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Rosie Batty breaks down domestic abuse stereotypes with her bravery over son Luke's murder

Rosie Batty's Australian of the Year title would elevate the issue of domestic violence across the country - helping dispel the myth that it only happened in certain families, socio-economic groups or cultures, according to the ACT Domestic Violence Crisis Service.

Executive director Mirjana Wilson said Ms Batty was an inspirational Australian, whose loss of her 11-year-old son at the hands of his mentally unstable father, resonates with many other Australians.

"The outcome of her story is thankfully not something that happens all the time," Ms Wilson said.

"But her numerous attempts to seeks support from the system - be that police or courts – getting them to act on the protection orders, those experiences are common. That tragic outcome, thankfully, is rare."

Ms Wilson noted seven women had already been murdered at the hands of their partners this year - averaging one woman a week across Australia.

"These women share the same struggles around being believed and taken seriously and needing the system to coordinate around their issues."


In the weeks preceding Luke's murder, Ms Batty  was not informed there were five warrants out for his father, Greg Anderson, nor that his mental state had worsened severely.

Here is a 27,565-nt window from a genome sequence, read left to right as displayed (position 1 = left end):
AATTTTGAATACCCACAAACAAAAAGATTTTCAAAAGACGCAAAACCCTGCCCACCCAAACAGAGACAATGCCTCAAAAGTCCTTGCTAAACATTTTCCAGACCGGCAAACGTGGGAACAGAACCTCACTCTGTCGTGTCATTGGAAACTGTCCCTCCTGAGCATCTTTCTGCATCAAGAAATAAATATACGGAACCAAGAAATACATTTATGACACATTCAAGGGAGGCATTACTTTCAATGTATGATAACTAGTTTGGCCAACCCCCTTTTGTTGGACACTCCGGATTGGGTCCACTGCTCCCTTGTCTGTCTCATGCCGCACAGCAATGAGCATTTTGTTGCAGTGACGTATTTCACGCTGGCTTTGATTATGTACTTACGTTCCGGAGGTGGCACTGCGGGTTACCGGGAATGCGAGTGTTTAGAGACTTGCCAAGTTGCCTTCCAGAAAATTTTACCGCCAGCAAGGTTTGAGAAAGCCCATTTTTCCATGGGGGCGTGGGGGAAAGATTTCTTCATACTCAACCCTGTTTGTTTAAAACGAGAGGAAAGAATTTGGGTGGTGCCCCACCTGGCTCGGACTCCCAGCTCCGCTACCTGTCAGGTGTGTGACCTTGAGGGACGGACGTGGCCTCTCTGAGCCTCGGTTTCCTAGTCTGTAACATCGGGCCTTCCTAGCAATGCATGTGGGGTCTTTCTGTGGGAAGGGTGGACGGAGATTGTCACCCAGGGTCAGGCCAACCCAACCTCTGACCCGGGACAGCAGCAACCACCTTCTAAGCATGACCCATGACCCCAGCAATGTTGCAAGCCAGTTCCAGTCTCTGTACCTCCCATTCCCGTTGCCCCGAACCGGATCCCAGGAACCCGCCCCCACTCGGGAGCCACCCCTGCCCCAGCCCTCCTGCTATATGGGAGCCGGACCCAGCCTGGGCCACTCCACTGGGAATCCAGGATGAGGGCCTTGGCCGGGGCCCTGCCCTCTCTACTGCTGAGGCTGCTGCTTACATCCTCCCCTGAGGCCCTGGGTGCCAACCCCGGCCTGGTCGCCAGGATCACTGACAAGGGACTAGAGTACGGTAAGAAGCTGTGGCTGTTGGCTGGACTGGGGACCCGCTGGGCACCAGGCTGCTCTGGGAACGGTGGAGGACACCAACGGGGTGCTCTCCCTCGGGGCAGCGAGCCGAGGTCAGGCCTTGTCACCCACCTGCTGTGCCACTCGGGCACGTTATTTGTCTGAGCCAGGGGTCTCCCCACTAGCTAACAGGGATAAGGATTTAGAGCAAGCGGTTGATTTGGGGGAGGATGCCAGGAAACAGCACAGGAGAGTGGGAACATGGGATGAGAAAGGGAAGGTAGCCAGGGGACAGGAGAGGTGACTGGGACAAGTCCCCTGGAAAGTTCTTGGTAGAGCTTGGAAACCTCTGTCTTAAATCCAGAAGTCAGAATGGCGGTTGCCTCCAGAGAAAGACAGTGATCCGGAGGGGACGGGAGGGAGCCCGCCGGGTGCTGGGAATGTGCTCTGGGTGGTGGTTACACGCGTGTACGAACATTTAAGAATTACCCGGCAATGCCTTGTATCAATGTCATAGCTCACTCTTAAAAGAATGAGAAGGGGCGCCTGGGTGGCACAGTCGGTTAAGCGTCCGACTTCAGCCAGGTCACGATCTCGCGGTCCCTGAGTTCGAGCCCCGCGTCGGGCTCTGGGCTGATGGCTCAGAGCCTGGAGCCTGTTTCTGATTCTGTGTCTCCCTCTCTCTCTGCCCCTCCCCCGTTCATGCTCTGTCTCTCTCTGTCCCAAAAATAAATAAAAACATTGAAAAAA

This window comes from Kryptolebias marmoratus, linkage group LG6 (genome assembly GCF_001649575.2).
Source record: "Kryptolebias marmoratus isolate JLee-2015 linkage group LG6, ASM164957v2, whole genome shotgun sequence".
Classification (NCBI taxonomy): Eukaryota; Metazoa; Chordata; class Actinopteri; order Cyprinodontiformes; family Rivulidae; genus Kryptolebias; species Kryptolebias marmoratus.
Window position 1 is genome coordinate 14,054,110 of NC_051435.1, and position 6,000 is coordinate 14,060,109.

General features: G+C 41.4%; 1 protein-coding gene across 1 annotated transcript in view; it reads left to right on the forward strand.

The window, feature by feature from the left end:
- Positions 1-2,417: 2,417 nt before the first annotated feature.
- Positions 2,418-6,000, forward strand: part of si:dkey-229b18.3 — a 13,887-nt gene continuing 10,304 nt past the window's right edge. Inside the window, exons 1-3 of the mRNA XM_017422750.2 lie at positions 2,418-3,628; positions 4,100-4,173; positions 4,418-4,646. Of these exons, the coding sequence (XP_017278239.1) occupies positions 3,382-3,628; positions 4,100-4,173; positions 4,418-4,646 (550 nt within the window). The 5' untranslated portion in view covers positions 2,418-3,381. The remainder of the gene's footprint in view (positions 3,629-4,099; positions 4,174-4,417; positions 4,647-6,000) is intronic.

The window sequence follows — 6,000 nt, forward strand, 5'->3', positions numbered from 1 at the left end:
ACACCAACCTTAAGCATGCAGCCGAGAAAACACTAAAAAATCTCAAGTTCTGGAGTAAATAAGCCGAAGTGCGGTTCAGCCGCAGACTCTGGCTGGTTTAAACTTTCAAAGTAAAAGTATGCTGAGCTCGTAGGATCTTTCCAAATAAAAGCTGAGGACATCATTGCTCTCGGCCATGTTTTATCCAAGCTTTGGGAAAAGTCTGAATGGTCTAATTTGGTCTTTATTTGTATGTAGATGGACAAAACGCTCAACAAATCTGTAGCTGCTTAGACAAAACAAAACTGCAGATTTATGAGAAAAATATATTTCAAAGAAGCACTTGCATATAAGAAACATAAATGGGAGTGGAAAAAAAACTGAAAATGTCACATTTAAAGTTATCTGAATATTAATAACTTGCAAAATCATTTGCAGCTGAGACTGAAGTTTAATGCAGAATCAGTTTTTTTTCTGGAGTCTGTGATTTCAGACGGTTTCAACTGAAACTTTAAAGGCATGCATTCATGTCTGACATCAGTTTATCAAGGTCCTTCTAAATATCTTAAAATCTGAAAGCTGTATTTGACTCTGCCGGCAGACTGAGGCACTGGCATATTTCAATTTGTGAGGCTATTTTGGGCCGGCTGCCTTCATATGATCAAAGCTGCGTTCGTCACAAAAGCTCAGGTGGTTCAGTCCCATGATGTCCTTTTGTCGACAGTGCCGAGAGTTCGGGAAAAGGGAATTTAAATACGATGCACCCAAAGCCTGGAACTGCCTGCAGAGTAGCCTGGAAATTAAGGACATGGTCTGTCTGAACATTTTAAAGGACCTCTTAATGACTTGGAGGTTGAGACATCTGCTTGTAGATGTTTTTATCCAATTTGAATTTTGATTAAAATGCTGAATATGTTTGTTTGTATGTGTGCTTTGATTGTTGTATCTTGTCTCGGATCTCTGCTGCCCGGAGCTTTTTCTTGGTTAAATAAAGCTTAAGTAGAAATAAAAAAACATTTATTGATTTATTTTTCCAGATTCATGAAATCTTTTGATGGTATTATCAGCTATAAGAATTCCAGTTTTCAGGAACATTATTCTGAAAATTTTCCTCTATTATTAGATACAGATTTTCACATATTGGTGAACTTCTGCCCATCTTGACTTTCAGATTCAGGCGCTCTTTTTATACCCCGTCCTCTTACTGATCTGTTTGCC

She had always tried to respect Mr Anderson's role in his son's life and when he turned up to see Luke at cricket practice in February last year, Ms Batty agreed that the pair could play cricket together. Shortly after,  Mr Anderson turned on Luke with a cricket bat and knife.

Mr Anderson was shot by police during the attack and later died. 

Ms Wilson said she had personally been amazed by Ms Batty's courage in fronting the media in the immediate aftermath of her son's murder, to speak out not against Luke's father, but to plead for understanding of the pervasive and random nature of domestic violence.

"I want to tell everybody that family violence happens to everybody," Ms Batty said.

Ms Batty said at the time "No matter how nice your house is, how intelligent you are. It can happen to anyone, and everyone. This has been an 11-year battle. You do the best you can. You're a victim, and you're helpless. An intervention order doesn't stop anything like this from happening.

"No one loved Luke more than his father. No one loved Luke more than me - we both loved him.'

Ms Wilson said Ms Batty's openness and composure had enabled her to take a deeply tragic personal event and raise the consciousness of domestic violence with ordinary Australians.

"Those of us who have been working in the arena for a long time have been able to change laws and rules in this country but she has come from a raw and personal place and gotten people to listen.

"She has been able to manage her grief at the same time to advocate for others."

Ms Wilson said some women experiencing domestic abuse and living in fear may not feel as brave as Ms Batty.

But by explaining that domestic violence was not grouped into any family, cultural, or socio-economic category, Ms Batty was breaking down barriers, and could inspire a national conversation.

"She has reiterated that it can happen to anybody, that only by the grace of God is it not you."